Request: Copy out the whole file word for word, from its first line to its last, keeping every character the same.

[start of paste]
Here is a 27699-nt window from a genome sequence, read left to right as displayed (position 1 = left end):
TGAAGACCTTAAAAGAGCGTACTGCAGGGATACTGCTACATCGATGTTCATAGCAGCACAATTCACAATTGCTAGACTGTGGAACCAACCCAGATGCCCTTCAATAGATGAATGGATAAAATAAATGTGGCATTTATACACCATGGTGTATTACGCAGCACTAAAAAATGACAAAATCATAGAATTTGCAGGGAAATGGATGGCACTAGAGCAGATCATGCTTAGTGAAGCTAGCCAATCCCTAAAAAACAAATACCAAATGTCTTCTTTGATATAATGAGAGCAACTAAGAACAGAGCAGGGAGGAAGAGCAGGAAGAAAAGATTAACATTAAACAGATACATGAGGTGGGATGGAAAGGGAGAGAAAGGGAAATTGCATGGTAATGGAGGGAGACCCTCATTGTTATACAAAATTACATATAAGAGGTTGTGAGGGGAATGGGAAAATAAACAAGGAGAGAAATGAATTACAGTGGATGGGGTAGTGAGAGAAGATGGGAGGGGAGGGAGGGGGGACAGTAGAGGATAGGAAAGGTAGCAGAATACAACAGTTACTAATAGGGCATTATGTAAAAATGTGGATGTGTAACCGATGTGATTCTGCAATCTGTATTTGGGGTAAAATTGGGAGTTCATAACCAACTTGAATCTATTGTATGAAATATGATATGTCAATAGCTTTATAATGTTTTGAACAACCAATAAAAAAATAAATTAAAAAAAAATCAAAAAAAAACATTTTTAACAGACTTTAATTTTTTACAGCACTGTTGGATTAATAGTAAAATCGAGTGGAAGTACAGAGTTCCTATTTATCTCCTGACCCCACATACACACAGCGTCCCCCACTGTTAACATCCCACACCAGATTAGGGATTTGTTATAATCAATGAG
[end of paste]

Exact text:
Here is a 27699-nt window from a genome sequence, read left to right as displayed (position 1 = left end):
TGAAGACCTTAAAAGAGCGTACTGCAGGGATACTGCTACATCGATGTTCATAGCAGCACAATTCACAATTGCTAGACTGTGGAACCAACCCAGATGCCCTTCAATAGATGAATGGATAAAATAAATGTGGCATTTATACACCATGGTGTATTACGCAGCACTAAAAAATGACAAAATCATAGAATTTGCAGGGAAATGGATGGCACTAGAGCAGATCATGCTTAGTGAAGCTAGCCAATCCCTAAAAAACAAATACCAAATGTCTTCTTTGATATAATGAGAGCAACTAAGAACAGAGCAGGGAGGAAGAGCAGGAAGAAAAGATTAACATTAAACAGATACATGAGGTGGGATGGAAAGGGAGAGAAAGGGAAATTGCATGGTAATGGAGGGAGACCCTCATTGTTATACAAAATTACATATAAGAGGTTGTGAGGGGAATGGGAAAATAAACAAGGAGAGAAATGAATTACAGTGGATGGGGTAGTGAGAGAAGATGGGAGGGGAGGGAGGGGGGACAGTAGAGGATAGGAAAGGTAGCAGAATACAACAGTTACTAATAGGGCATTATGTAAAAATGTGGATGTGTAACCGATGTGATTCTGCAATCTGTATTTGGGGTAAAATTGGGAGTTCATAACCAACTTGAATCTATTGTATGAAATATGATATGTCAATAGCTTTATAATGTTTTGAACAACCAATAAAAAAATAAATTAAAAAAAAATCAAAAAAAAACATTTTTAACAGACTTTAATTTTTTACAGCACTGTTGGATTAATAGTAAAATCGAGTGGAAGTACAGAGTTCCTATTTATCTCCTGACCCCACATACACACAGCGTCCCCCACTGTTAACATCCCACACCAGATTAGGGATTTGTTATAATCAATGAG